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Breaking SEO News:
At Google, a Hummingbird Changes SEO

By Nancy Rausman, EyeCarePro

NEW YORK—Website owners and web marketers are facing major upheavals in the coming months thanks to Google's newest algorithm update, dubbed "Hummingbird," which eliminates organic keyword referral data from Google Analytics.

According to Google, the update's main emphasis is to promote conversational searches. For example, instead of searching for "Optometrist NYC," Google is promoting searches for "Where's an optometrist in NYC?" The practical result of the update, however, is that you will no longer be able to see which keywords are effective in bringing traffic to your webpages.

Google Analytics has long been the go-to tool for any website owner or web marketer to measure webpage traffic and visitor data. Keyword data, or metrics that show which keywords or phrases are bringing and affecting site traffic is a major indicator used to gain information about what your users are looking for, to measure success and to adapt SEO strategy to improve rankings.

Over the past year, Google has gradually held back more and more of this data and unfortunately, within the next few months, it will obscure 100 percent of all organic referrals (as opposed to paid referrals such as Google Adwords, which still receive keyword data). The result is that while you will still be able to see which pages are getting traffic to your site, you will no longer be able to see what users are searching for and how they got there.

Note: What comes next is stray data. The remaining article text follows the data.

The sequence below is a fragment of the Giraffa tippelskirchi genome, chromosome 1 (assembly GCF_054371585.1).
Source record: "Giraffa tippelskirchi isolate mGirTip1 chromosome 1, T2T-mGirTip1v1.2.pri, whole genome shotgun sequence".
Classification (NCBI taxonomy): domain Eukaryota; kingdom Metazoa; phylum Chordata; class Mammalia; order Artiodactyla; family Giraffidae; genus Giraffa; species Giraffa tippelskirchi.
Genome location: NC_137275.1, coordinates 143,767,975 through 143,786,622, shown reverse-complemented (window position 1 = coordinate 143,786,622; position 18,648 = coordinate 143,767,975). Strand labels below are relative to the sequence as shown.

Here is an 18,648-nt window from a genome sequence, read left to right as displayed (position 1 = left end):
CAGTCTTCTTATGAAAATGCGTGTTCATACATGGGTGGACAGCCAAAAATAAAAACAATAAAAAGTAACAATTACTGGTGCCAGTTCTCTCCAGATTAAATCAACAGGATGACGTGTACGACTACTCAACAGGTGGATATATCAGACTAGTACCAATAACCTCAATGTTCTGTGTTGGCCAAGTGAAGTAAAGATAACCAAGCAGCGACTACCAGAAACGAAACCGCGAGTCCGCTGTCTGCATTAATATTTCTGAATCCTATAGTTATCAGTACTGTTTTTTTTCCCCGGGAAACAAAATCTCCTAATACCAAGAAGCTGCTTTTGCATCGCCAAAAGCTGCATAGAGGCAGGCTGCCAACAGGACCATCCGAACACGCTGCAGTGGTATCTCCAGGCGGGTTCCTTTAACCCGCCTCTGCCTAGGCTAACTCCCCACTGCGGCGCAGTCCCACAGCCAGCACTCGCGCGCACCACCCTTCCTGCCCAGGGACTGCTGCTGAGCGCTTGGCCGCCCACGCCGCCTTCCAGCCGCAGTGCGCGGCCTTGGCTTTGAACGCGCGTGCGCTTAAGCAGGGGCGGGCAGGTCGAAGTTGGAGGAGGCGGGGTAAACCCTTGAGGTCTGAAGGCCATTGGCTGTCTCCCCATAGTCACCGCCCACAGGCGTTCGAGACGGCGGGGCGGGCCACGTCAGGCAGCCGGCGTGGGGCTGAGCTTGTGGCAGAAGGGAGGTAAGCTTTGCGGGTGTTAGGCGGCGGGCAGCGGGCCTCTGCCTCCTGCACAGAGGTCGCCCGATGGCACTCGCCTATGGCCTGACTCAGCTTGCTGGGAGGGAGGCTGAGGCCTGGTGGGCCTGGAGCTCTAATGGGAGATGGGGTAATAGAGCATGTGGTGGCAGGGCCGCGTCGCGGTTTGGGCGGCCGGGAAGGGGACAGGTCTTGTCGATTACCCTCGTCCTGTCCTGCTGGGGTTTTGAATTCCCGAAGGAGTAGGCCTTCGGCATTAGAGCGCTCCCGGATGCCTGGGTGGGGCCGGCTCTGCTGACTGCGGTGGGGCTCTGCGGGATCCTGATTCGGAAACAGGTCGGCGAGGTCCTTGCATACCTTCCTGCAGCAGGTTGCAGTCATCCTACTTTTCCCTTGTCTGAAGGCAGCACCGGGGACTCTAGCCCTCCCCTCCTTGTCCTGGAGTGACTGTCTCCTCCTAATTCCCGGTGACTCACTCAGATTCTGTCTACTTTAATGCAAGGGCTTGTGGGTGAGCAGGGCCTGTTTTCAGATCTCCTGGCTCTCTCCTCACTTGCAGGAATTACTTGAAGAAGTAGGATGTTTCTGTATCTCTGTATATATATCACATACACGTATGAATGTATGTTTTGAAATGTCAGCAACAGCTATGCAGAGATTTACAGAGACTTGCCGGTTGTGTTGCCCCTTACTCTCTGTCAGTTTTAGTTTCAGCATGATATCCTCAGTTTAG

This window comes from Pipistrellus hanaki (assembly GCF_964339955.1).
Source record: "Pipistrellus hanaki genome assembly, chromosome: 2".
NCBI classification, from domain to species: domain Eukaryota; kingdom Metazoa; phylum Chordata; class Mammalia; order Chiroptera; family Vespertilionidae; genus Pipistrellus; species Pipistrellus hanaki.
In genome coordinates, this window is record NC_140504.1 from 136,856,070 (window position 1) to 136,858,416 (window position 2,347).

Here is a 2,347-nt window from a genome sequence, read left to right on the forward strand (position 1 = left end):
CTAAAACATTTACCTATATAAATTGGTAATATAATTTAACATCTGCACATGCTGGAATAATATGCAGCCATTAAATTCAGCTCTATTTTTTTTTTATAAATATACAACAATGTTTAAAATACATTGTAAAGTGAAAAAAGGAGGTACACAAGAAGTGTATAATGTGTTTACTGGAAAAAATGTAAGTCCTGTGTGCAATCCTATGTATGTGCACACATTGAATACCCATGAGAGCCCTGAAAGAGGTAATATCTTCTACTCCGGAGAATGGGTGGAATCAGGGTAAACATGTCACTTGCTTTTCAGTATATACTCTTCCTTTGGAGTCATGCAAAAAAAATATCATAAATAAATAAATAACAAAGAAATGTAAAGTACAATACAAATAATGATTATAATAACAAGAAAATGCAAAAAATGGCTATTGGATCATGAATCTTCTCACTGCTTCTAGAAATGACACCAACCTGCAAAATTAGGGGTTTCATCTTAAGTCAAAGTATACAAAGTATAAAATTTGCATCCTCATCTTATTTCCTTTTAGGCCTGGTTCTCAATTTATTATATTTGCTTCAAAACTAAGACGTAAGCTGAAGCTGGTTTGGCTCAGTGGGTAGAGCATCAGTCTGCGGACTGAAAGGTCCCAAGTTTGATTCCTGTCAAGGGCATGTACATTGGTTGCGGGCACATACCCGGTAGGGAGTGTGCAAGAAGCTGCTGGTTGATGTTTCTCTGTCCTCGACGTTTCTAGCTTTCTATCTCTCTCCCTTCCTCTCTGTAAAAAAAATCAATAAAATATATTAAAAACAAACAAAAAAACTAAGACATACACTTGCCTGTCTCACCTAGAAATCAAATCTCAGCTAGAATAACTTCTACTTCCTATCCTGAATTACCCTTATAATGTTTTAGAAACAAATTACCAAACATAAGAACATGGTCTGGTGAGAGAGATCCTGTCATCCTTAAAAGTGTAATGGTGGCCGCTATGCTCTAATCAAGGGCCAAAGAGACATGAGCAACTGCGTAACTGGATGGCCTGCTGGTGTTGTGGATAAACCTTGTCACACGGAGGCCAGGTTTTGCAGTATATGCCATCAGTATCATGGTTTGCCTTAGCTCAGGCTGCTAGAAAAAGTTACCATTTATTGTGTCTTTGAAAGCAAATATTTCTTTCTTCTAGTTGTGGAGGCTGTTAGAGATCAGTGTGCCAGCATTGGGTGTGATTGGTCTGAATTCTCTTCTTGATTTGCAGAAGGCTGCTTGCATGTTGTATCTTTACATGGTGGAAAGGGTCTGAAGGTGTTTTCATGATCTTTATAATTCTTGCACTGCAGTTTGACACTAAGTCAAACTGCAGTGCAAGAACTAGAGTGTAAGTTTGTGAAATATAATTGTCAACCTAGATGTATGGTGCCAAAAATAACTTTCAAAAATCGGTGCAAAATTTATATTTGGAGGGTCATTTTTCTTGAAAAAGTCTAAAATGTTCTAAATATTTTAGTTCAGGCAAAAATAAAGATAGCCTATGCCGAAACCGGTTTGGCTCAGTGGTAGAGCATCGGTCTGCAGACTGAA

How does this affect your web marketing?
According to Rand Fishkin, CEO of Moz, a top web marketing company, "Without referral data, our tasks as Internet marketers become far more difficult—but not impossible." The major impact this change will have is in one's ability to easily measure success and to adapt SEO strategy. Keyword data allows you to understand how searchers perceive your brand and content, and how to find opportunities to improve your ranking and your webpage performance with users. There are still roundabout ways to obtain some of this data but it will be more time consuming and less accurate. Web marketers see this change as a tremendous loss of insight that the industry is already learning to adapt to.

Current Uses for Organic Keyword Referral Data, per Fishkin at Moz:

  • Finding opportunities for improving a page's ranking or performance
  • Connecting rank improvement efforts to traffic growth
  • Understanding how searchers perceive your brand and content
  • Uncovering keyword opportunities

What about the other search engines? While you could retrieve some keyword data from Bing's webmaster analytics tool, the vast majority of web search in North America is performed through Google's search engine, so this won't benefit you unless you are receiving a considerable amount of traffic from Bing.

Here is what's essential to know in light of this situation:

  1. The update which was released a month ago but only announced recently, could have affected website rankings, but the good news is it would have happened already. If you haven't noticed any changes in traffic over the past month, you are in the clear.